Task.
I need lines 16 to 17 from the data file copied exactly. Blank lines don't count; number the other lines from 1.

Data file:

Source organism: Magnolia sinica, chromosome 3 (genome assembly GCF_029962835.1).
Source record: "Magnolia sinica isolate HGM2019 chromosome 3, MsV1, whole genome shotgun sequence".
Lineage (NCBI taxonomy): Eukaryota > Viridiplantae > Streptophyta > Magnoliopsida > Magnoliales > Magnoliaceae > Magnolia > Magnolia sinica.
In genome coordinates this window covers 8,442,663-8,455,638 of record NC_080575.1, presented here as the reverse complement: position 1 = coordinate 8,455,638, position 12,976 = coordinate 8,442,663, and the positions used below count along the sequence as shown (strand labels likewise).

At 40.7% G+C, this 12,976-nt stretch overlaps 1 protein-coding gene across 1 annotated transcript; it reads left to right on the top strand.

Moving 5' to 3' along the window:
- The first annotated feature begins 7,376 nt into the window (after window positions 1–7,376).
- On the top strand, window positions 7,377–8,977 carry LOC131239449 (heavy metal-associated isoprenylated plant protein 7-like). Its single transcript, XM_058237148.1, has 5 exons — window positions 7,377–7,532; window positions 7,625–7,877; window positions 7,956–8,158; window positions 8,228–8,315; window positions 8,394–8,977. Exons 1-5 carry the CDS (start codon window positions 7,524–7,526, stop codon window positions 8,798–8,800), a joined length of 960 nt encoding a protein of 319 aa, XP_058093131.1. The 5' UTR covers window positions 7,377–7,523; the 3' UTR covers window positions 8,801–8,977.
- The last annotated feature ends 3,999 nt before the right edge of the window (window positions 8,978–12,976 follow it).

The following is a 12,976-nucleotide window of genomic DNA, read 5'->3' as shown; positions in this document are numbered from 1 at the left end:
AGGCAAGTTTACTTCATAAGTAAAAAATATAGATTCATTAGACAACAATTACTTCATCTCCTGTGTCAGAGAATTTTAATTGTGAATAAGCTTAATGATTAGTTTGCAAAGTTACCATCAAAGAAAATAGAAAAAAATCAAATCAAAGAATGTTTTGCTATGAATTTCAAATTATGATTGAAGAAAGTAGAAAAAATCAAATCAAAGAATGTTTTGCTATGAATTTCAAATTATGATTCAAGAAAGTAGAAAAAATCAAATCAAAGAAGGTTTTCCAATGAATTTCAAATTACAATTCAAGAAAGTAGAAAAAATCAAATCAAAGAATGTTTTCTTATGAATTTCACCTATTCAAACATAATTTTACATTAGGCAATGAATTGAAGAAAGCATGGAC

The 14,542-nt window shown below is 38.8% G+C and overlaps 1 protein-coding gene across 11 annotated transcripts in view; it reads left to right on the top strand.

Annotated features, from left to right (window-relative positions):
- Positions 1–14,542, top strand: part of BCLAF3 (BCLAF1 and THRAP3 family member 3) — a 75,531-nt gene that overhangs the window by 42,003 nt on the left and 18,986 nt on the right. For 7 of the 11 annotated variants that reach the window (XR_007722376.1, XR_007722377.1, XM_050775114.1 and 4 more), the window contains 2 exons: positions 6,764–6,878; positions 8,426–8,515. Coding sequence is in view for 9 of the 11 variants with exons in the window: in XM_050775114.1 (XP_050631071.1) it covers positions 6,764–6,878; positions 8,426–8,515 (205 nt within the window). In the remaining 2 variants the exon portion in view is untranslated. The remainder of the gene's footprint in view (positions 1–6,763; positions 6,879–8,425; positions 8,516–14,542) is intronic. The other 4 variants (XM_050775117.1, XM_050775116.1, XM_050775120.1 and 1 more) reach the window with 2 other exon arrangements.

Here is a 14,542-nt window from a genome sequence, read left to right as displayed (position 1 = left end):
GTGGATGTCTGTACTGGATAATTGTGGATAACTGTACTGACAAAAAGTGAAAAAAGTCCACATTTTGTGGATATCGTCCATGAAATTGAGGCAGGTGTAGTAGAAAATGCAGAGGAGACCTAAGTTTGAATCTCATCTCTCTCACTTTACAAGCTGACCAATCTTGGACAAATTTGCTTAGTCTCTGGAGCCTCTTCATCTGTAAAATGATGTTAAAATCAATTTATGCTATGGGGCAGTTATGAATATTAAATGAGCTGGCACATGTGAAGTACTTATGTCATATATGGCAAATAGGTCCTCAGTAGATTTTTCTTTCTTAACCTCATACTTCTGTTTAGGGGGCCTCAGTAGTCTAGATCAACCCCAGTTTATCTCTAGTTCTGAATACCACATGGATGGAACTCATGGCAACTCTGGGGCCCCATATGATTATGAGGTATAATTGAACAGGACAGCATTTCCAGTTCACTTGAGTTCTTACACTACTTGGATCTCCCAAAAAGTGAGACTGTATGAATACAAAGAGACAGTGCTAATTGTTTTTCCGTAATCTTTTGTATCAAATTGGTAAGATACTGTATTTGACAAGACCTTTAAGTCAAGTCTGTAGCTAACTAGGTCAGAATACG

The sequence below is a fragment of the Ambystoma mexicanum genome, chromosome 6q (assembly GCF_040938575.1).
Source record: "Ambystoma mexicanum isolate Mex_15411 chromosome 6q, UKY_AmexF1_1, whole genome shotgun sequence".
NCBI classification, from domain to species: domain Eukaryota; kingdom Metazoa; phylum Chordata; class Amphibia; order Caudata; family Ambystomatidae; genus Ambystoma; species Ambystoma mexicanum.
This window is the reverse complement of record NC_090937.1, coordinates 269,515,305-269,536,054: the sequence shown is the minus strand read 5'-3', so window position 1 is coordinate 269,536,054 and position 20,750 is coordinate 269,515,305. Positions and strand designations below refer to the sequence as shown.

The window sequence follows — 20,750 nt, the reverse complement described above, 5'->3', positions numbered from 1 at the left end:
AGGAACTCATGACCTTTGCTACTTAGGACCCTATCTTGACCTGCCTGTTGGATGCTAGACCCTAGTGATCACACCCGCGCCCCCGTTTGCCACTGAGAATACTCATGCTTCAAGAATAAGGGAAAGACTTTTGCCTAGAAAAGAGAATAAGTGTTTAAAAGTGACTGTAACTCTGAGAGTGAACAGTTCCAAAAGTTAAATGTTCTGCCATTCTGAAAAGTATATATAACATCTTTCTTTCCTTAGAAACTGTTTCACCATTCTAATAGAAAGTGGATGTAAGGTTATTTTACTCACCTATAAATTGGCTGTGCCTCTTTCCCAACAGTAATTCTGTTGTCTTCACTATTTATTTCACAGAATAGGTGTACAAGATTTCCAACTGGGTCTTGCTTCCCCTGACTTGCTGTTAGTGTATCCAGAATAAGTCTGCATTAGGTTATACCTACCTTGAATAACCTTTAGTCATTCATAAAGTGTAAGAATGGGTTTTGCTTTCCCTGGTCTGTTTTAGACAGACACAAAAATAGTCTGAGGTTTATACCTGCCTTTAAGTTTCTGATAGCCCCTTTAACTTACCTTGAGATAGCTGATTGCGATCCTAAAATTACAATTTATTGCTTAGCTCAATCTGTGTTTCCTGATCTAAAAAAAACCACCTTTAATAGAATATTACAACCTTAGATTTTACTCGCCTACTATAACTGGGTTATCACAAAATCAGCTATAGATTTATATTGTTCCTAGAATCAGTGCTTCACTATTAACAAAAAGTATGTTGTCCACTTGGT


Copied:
GTGGATGTCTGTACTGGATAATTGTGGATAACTGTACTGACAAAAAGTGAAAAAAGTCCACATTTTGTGGATATCGTCCATGAAATTGAGGCAGGTGTAGTAGAAAATGCAGAGGAGACCTAAGTTTGAATCTCATCTCTCTCACTTTACAAGCTGACCAATCTTGGACAAATTTGCTTAGTCTCTGGAGCCTCTTCATCTGTAAAATGATGTTAAAATCAATTTATGCTATGGGGCAGTTATGAATATTAAATGAGCTGGCACATGTGAAGTACTTATGTCATATATGGCAAATAGGTCCTCAGTAGATTTTTCTTTCTTAACCTCATACTTCTGTTTAGGGGGCCTCAGTAGTCTAGATCAACCCCAGTTTATCTCTAGTTCTGAATACCACATGGATGGAACTCATGGCAACTCTGGGGCCCCATATGATTATGAGGTATAATTGAACAGGACAGCATTTCCAGTTCACTTGAGTTCTTACACTACTTGGATCTCCCAAAAAGTGAGACTGTATGAATACAAAGAGACAGTGCTAATTGTTTTTCCGTAATCTTTTGTATCAAATTGGTAAGATACTGTATTTGACAAGACCTTTAAGTCAAGTCTGTAGCTAACTAGGTCAGAATACG

The sequence below is a fragment of the Ambystoma mexicanum genome, chromosome 6q (assembly GCF_040938575.1).